Foot pain and cramping is fairly common in all styles of yoga and has a variety of causes: some foot cramps are caused by sedentary modern lifestyles and shoes and some by yoga practice.
The foot is an intricate structure designed to carry the body’s weight through its arch and move at the toes and ankle. The hands and feet are structurally similar: both have many small muscles (called intrinsic muscles) that refine movements and stabilise the small bones structurally but also separate layers of larger muscles located in the forearm and lower leg which stabilise and move the wrists and fingers and ankles and toes respectively. Foot pain can be caused by the intrinsic muscles of the feet but also by tension in the muscles of the lower leg. Hip and knee problems also cause foot pain as compensatory movement habits can develop that put strain on feet arches. Feet problems are also the cause of knee or hip pain, for the same reason.
General causes of foot pain
- Shoes: People who wear shoes constantly may experience foot pain when they first start practising yoga as the intrinsic muscles of the foot adapt to practising with bare feet. New students may find it helpful to roll a tennis ball around under their feet while seated to stimulate the muscles and ligaments of the feet. Walking barefoot regularly, especially on uneven surfaces stimulates the feet. Women’s high-heeled shoes are a major cause of foot pain because normal weight-bearing is altered: weight is borne by the heel and ball of the foot, instead of the arch. The Plantar Fascia under the foot and muscles at the back of the legs shorten adaptively causing foot cramping and pain. The best way to prevent this to vary the heights of heels worn, alternating between flat and high-heeled shoes. Heel heights above 5.5cm are most problematic for feet if worn regularly.
- Pronation of the feet (arches roll inwards) can cause pain in the foot either from weakness in the shin muscles, tightness in the Fibular muscles or weakness in the hip stabiliser muscles that causes the pelvis tilt to tilt sideways. This needs to be assessed by a physical therapist to determine the best treatment.
- Muscles: The lower leg is often thought of as only the large calf muscles (Gastrocnemius) and smaller shin muscles (Peroneals) but there are many deeper muscles in the lower leg that stabilise the ankle and flex the toes. These muscles are released with circular movements of the feet, which aren’t often practiced in yoga. Peroneal muscles are stretched in Padmasana which is not a safe pose for many yoga students, especially beginners. An alternative stretch for these muscles is to point the toes in Upavista Konasana, grasp the outer edge of the foot and pull it inwards. Yogis who can’t reach their feet can use a strap as pictured. The Soleus is a frequently-neglected calf muscle which can make the Achilles tendon very tight and is often the major reason why heels can’t touch the floor in Adho Mukha Svanasana. The Soleus can be stretched by bending the knees in the pose. It is difficult to stretch the lower leg muscles, due to the relatively limited range of motion at the ankle and self-massage may be the best solution for athletes such as runners and dancers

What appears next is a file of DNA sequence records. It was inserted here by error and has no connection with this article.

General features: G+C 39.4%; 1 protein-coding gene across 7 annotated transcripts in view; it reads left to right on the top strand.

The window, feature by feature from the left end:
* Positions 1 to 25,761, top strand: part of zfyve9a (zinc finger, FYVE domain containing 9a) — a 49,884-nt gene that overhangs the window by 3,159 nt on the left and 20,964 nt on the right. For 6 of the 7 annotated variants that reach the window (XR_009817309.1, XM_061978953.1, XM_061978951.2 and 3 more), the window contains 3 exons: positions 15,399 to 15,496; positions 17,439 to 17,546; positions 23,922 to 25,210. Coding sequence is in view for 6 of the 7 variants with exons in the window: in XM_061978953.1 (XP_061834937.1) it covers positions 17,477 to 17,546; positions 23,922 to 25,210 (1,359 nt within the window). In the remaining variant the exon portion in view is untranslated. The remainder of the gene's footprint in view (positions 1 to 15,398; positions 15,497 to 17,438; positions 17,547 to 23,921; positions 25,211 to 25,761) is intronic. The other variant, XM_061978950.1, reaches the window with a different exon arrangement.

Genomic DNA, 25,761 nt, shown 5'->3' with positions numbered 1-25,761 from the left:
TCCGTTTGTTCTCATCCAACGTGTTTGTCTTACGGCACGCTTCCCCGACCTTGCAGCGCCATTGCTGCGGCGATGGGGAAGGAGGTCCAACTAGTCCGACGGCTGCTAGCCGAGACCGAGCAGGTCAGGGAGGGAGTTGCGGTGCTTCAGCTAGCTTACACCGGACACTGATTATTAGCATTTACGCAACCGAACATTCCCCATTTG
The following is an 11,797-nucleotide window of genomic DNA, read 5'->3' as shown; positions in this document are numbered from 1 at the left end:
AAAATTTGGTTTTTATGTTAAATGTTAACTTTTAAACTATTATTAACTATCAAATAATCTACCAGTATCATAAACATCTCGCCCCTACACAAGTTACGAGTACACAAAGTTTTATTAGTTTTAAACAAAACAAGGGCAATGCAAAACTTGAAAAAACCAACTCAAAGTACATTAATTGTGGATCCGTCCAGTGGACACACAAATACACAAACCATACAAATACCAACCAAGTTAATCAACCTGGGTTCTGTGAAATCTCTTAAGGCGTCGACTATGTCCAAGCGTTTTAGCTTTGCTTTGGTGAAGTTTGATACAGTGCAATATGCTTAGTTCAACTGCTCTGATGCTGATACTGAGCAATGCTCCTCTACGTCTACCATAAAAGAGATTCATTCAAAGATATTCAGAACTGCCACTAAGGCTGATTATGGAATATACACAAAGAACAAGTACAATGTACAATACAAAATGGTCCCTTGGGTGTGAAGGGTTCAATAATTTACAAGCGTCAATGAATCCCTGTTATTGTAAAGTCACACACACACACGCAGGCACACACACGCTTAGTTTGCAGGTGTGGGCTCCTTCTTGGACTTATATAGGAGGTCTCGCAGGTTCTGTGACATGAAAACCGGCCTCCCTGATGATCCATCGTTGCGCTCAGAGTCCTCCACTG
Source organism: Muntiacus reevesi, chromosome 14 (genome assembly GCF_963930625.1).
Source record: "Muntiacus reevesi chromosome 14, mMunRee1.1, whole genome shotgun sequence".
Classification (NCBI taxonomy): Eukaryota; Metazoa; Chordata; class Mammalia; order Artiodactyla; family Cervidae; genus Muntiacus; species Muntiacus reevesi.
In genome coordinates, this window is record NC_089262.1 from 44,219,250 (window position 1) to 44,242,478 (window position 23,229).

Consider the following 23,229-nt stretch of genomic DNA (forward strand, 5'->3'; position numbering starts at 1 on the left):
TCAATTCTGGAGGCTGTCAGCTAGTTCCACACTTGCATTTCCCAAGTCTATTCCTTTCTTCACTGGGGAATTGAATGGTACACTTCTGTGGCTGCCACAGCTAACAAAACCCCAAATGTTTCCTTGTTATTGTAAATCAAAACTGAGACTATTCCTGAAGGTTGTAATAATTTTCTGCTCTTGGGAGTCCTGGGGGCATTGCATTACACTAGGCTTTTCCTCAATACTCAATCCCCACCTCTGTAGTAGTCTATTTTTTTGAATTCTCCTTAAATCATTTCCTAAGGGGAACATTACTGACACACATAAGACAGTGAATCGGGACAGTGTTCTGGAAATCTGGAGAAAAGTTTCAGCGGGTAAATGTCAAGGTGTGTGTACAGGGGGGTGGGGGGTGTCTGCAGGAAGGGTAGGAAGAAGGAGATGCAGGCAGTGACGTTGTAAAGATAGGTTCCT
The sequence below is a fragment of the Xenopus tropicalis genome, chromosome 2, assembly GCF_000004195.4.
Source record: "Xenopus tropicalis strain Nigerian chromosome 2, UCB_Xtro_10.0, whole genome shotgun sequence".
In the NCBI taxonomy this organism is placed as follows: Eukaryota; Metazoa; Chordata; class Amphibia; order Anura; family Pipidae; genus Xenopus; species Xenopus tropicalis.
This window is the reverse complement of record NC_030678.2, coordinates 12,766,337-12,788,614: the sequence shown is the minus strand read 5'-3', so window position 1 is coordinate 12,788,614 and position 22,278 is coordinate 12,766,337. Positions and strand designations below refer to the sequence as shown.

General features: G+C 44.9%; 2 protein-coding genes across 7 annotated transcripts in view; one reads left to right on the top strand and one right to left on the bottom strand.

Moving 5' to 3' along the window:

- Nerves: some tingling or pain in the feet and toes may be misdiagnosed as being Sciatic nerve-related when in fact the nerves are being compressed by tight muscles in the lower leg. Nerve compression is probably not occurring in the hips or lumbar spine if the nerve symptoms can be reduced by massaging the muscles of the lower legs, particularly in the area around the Fibula – the outer sides of the calves.
Yoga-related foot pain
Toe cramping when pointing the toes is quite common in yoga and can be caused by excessive heel-lifting in standing poses, especially: Utkatasana, Prasarita Virabhadrasana (Horse squats) or Adho Mukha Svanasana because the calf muscles are much larger and stronger than shin muscles: intrinsic foot and shin muscles go into spasm when the calves contract if relative strength isn’t balanced. Heel-raising is practiced either to strengthen the calves – which may be unnecessary – or to challenge balance, with unintended consequences. Tension in the lower legs can also prevent relaxation in the Hamstrings, straining forward bending and splits. If calves are tense, it is useful to flex the feet and toes strongly in forward bending and push against the feet with the hands for added resistance, or walking on the heels to strengthen shin muscles. Self-massage of the lower legs may help with cramping toes.
Adductor muscles can also cause foot pain, particularly in the big toe or at the ball of the foot as an unintended consequence of the popular notion of ‘activating the adductors’ in standing poses. Adductors are powerful synergists of all leg movement and don’t need special attention – this only makes them tense and weakens the hips via reciprocal inhibition and is seen in yogis who routinely practice large quantities of standing poses but are unable to sit in Baddha Konasana. It is useful for beginner students to activate Adductor muscles by squeezing the knees in inverted poses such as headstands because this activates core muscles and the shoulder girdle via the fascial connection to the abdominal obliques. Standing poses are better for the feet and hips if they are practiced with the feet naturally grounded and weight distributed evenly throughout the foot. In squatting and one legged balancing poses, the body’s weight should be slightly more in the heels – heel action activates the hips – which is how the body functions naturally.
Kendall, McCreary, Provance, 1993, Muscles: Testing and Function
Sharkey, 2008, The Concise book of Neuromuscular Therapy